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The student who has his head full of learning is not bowed low as is the greenhorn who has his books under his arm. For many years I had wondered why paperback editions of medical books, and scientific books in general, had not become more prevalent. To a degree, this deficiency has been made up in recent years, and this is of particular importance in making available classic works in history and humanism as well as vast technical tomes of anatomy which should be purchased by the traditionally impecunious medical student and resident. The late George Sarton published the original version of this book more than 30 years ago, and now Midland edition has been released by the Indiana University Press at Bloomington. The book includes some alterations and emendations, on the whole minor. Scholars of George Sarton's type are rare in any age, nonexistent in many, so we must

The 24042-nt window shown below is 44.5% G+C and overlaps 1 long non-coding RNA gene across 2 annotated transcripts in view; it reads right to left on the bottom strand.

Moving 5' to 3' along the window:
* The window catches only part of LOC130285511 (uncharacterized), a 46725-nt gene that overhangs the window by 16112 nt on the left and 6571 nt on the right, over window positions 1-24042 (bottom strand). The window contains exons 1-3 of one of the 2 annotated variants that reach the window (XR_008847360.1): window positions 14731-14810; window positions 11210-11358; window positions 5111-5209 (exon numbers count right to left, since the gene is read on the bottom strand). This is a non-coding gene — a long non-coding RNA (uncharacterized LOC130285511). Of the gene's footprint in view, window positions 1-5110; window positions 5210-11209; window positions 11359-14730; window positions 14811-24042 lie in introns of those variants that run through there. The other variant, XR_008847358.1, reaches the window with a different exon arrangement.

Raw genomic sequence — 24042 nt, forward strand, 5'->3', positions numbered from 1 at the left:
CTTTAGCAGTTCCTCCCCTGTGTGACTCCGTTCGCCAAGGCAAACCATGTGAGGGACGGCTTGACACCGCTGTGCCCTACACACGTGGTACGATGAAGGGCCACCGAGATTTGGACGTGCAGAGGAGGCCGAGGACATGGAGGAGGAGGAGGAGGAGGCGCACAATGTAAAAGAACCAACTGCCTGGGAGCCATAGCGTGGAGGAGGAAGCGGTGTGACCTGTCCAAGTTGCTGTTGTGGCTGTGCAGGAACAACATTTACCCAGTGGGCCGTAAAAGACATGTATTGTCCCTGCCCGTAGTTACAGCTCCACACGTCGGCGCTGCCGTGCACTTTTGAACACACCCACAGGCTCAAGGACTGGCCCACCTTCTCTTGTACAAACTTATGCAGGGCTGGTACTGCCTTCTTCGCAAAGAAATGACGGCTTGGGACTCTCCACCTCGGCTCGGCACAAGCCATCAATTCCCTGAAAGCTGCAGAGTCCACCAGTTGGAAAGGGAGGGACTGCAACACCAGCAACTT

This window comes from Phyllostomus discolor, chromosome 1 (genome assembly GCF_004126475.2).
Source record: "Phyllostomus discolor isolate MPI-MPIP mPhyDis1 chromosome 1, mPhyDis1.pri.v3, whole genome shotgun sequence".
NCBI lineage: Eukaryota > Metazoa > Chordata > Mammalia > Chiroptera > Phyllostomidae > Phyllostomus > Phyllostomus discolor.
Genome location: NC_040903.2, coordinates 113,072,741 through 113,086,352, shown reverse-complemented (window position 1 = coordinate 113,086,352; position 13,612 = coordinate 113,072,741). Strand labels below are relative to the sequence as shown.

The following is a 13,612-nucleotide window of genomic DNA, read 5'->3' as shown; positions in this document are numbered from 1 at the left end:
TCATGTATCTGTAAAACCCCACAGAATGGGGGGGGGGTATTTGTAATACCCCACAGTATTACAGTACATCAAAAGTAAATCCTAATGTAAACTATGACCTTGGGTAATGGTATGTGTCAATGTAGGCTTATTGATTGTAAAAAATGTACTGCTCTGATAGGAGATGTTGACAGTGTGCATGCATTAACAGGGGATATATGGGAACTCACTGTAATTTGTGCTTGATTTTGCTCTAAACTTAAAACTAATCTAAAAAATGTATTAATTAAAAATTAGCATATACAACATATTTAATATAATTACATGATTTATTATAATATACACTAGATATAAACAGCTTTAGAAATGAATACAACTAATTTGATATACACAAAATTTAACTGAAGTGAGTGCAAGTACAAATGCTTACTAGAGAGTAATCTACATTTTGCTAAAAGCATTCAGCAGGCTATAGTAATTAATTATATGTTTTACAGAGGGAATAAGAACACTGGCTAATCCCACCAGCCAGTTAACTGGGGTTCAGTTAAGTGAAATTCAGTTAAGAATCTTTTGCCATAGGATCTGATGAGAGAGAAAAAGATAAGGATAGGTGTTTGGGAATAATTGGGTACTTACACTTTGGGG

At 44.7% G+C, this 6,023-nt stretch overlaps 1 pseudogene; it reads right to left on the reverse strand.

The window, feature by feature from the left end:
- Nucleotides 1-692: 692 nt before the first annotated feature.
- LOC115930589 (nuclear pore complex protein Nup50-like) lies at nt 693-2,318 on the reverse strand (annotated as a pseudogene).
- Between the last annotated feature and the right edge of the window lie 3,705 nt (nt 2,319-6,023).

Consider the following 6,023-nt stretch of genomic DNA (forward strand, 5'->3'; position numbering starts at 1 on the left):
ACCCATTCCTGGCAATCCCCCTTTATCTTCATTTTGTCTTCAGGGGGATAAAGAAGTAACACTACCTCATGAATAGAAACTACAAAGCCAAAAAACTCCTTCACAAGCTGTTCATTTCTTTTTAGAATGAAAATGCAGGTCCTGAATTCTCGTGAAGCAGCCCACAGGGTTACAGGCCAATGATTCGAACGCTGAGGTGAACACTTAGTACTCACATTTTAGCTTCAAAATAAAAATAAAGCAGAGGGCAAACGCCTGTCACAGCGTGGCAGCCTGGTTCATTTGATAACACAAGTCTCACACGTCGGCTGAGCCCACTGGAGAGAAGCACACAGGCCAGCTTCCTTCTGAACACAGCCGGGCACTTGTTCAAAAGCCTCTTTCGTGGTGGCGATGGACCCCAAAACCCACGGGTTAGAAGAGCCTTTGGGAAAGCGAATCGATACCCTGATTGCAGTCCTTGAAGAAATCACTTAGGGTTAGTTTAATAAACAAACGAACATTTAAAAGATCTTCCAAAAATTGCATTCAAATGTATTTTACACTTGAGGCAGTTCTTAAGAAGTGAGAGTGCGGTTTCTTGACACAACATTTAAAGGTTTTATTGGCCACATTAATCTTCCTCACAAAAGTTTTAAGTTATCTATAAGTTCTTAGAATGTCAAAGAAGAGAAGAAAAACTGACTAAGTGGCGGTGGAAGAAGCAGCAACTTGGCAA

Bean WB. The History of Science and the New Humanism. Arch Intern Med. 1963;112(6):992–993. doi:https://doi.org/10.1001/archinte.1963.03860060204033
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